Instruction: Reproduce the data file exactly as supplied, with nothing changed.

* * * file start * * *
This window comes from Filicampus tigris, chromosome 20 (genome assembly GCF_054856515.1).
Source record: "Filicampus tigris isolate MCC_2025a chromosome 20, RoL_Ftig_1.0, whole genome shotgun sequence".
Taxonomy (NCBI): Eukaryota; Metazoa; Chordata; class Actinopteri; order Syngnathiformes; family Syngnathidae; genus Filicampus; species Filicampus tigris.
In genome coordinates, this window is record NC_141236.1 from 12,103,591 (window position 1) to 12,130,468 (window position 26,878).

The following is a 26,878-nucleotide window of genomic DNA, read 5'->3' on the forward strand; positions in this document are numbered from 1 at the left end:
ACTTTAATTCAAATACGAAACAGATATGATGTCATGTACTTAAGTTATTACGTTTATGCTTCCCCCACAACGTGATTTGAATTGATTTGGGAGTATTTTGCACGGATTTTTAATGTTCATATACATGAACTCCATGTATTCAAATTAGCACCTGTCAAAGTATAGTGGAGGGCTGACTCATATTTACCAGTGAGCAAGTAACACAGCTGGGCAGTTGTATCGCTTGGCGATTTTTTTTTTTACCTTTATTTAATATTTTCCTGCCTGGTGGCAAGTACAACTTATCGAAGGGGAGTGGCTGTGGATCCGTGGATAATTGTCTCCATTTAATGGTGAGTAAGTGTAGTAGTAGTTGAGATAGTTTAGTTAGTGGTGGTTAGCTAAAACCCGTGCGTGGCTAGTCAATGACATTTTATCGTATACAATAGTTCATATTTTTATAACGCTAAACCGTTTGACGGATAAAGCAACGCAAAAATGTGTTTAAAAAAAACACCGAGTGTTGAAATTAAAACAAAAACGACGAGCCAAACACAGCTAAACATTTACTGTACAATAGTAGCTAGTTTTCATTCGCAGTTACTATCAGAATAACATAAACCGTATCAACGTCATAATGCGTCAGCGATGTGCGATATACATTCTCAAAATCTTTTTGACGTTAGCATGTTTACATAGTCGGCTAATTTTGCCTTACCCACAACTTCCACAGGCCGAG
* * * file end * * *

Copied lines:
This window comes from Filicampus tigris, chromosome 20 (genome assembly GCF_054856515.1).
Source record: "Filicampus tigris isolate MCC_2025a chromosome 20, RoL_Ftig_1.0, whole genome shotgun sequence".
Taxonomy (NCBI): Eukaryota; Metazoa; Chordata; class Actinopteri; order Syngnathiformes; family Syngnathidae; genus Filicampus; species Filicampus tigris.
In genome coordinates, this window is record NC_141236.1 from 12,103,591 (window position 1) to 12,130,468 (window position 26,878).

The following is a 26,878-nucleotide window of genomic DNA, read 5'->3' on the forward strand; positions in this document are numbered from 1 at the left end:
ACTTTAATTCAAATACGAAACAGATATGATGTCATGTACTTAAGTTATTACGTTTATGCTTCCCCCACAACGTGATTTGAATTGATTTGGGAGTATTTTGCACGGATTTTTAATGTTCATATACATGAACTCCATGTATTCAAATTAGCACCTGTCAAAGTATAGTGGAGGGCTGACTCATATTTACCAGTGAGCAAGTAACACAGCTGGGCAGTTGTATCGCTTGGCGATTTTTTTTTTTACCTTTATTTAATATTTTCCTGCCTGGTGGCAAGTACAACTTATCGAAGGGGAGTGGCTGTGGATCCGTGGATAATTGTCTCCATTTAATGGTGAGTAAGTGTAGTAGTAGTTGAGATAGTTTAGTTAGTGGTGGTTAGCTAAAACCCGTGCGTGGCTAGTCAATGACATTTTATCGTATACAATAGTTCATATTTTTATAACGCTAAACCGTTTGACGGATAAAGCAACGCAAAAATGTGTTTAAAAAAAACACCGAGTGTTGAAATTAAAACAAAAACGACGAGCCAAACACAGCTAAACATTTACTGTACAATAGTAGCTAGTTTTCATTCGCAGTTACTATCAGAATAACATAAACCGTATCAACGTCATAATGCGTCAGCGATGTGCGATATACATTCTCAAAATCTTTTTGACGTTAGCATGTTTACATAGTCGGCTAATTTTGCCTTACCCACAACTTCCACAGGCCGAG